By definition, molar incisor hypomineralization (MIH) is a systemic hypomineralization of one to four permanent first molars with or without involvement of the incisors.1 A major clinical challenge is the variability of hypomineralization and the different degrees of severity that result.
Therefore, in this chapter, the different clinical manifestations of MIH are described and explained.
At least one 6-year molar is affected. The permanent incisors may or may not be involved (Figs 2-1 and 2-2). Clinically, the first molars are usually affected more frequently and more severely than the incisors. If the incisors are also involved in a patient, then those in the maxilla seem to be affected more often.2
Fig 2-1 MIH in a 7-year-old female patient with molars and incisors being involved. a) Frontal view: teeth 11, 21, and 31 show white opacities. The maxillary lateral incisors are not yet evaluable. b) Maxillary view: tooth 16 shows posteruptive enamel breakdowns, tooth 26 shows sharply defined opacities. c) Mandibular view: teeth 36 and 46 are also characterized by posteruptive enamel breakdowns.
Fig 2-2 MIH in an 8-year-old patient without incisors being affected. a) Frontal view: the permanent incisors are healthy. b) Maxillary view: tooth 16 and tooth 26 show hypomineralizations in the occlusal relief. c) Mandibular view: tooth 36 is healthy, tooth 46 has a small white opacity in the occlusal-mesial area.
MIH teeth are clinically characterized by a change in the enamel translucency. The hypomineralized enamel can vary in shade from white to yellow to brown (Figs 2-3 and 2-4). The margins or borders are always clearly visible, well-defined, and can be clearly distinguished from healthy enamel.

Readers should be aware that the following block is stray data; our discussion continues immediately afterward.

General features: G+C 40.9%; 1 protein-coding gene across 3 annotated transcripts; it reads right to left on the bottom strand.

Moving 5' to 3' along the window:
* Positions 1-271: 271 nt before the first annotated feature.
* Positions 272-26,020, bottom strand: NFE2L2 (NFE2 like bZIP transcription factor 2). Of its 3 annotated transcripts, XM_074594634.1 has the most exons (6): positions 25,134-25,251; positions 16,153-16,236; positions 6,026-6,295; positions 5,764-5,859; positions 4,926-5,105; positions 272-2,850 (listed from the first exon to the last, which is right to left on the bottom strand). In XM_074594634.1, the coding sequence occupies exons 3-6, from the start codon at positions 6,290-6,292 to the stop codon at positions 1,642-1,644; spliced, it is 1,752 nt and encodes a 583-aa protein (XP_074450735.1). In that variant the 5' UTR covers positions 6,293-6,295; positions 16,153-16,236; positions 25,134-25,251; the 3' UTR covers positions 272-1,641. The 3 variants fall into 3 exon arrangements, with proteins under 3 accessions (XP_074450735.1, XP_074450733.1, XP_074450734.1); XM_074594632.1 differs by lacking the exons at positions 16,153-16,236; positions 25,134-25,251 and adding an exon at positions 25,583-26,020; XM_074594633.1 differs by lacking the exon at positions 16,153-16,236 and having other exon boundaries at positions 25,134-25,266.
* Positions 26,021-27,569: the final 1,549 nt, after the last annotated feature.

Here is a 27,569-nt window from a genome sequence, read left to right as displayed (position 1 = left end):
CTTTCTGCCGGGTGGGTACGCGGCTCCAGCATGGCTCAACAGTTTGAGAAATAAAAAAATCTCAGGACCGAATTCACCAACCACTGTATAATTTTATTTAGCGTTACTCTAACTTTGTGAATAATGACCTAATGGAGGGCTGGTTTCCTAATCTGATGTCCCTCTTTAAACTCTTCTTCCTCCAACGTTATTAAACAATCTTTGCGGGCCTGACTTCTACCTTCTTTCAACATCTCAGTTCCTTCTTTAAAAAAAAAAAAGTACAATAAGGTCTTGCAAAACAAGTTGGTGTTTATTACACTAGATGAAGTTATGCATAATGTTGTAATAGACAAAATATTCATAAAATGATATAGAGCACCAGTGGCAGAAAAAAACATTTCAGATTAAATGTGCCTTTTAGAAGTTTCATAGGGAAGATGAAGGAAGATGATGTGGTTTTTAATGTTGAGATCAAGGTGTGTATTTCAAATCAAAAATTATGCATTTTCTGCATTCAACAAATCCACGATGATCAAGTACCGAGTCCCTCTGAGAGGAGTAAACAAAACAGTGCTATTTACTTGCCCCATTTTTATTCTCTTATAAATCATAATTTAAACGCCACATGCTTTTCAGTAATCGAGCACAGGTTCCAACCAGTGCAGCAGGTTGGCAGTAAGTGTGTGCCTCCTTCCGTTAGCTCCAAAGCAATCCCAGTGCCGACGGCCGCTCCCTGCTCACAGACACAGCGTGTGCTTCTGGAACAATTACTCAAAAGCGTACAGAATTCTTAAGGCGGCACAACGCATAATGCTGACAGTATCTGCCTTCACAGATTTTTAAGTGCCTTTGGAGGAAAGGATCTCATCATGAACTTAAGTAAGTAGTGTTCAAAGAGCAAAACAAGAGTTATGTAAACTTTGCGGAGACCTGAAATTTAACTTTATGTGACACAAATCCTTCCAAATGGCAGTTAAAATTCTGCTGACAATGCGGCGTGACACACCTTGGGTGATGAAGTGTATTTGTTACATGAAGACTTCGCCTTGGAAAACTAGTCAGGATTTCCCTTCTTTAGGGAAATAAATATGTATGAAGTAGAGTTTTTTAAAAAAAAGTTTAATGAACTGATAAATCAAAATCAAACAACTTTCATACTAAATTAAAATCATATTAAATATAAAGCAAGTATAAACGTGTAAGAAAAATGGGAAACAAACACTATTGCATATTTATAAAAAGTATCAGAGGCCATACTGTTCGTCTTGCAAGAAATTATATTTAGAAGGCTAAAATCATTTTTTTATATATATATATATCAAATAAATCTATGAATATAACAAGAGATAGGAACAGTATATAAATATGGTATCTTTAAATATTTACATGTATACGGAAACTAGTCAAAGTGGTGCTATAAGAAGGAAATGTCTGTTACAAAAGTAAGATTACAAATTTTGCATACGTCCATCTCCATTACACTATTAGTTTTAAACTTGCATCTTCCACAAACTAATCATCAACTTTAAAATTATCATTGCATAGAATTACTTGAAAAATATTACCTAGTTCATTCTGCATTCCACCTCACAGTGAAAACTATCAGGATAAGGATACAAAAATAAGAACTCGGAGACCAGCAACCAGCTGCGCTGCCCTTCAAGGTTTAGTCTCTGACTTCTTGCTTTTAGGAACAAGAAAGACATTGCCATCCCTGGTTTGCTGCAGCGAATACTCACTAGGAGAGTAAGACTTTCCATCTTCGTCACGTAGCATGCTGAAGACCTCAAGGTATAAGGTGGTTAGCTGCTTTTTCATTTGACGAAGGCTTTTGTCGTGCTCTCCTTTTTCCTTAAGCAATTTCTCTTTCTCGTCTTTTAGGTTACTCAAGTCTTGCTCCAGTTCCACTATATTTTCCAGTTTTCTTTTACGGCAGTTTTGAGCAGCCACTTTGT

Fig 2-3 Opacities on MIH molars of different colors. a) Tooth 46 with white discoloration in the buccal region at the mesiobuccal cusp in occlusal view. b) Tooth 46 from Figure 2-3a in buccal view. c) Tooth 26 with a yellow opacity. d) Tooth 26 with a brown opacity, which changes to white at the margins.
Fig 2-4 Opacities on MIH-affected incisors in different shades. a) Teeth 11, 21, and 22 with white opacities of varying degrees. b) Mid maxillary incisors with a white-yellow opacity on tooth 11 and a white opacity on tooth 21.
As a rule, the darker the color, the softer and more porous the enamel, and thus the higher the risk of posteruptive breakdown with dentin exposure.3 These enamel breakdowns are usually found at the tooth cusps, but can also be localized in other areas (Figs 2-5 and 2-6).
Fig 2-5 Posteruptive enamel breakdown of MIH-affected molars. a) Breakdown in the palatal area of tooth 26. b) Enamel breakdown in the occlusal and distopalatal areas of tooth 16. c) Occlusal substance loss in tooth 26. d) Breakdown of the complete occlusal surface including the cusps of tooth 46.
Fig 2-6 Posteruptive enamel breakdown of hypomineralized incisors. a) Substantial breakdown of tooth 11 in the distoincisal area. b) Enamel breakdown in the incisal area of tooth 42.
The mineralization disorder may be limited to a single cusp in the molar region or may extend over the entire smooth surface or fissure relief to the cervical area of the tooth4 (Fig 2-7). If multiple molars are affected in a patient, variations may also occur. Therefore, it is possible that in one patient, small, intact opacities are found in one molar, while large parts of enamel breakdown can be seen shortly after eruption in another molar5 (Fig 2-8).
Fig 2-7 Different localizations of hypomineralization. a) Tooth 36 with a white opacity in the buccal area of the mesiobuccal cusp. b) Opacity in the fissure relief of tooth 26 and in the palatal area of the distopalatal cusp. c) Hypomineralization (as far as can be assessed) of tooth 36 in the occlusal area and spreading to the cusps.
Fig 2-8 MIH molars with posteruptive breakdown shortly after eruption. a) A not yet completely erupted tooth 36 with small mucosa hood in the distal region, which already shows a loss of substance. b) Tooth 16 with enamel breakdown during eruption.
The incisors usually show hypomineralization in the buccal area. Here, many different manifestations are possible as well (Fig 2-9).
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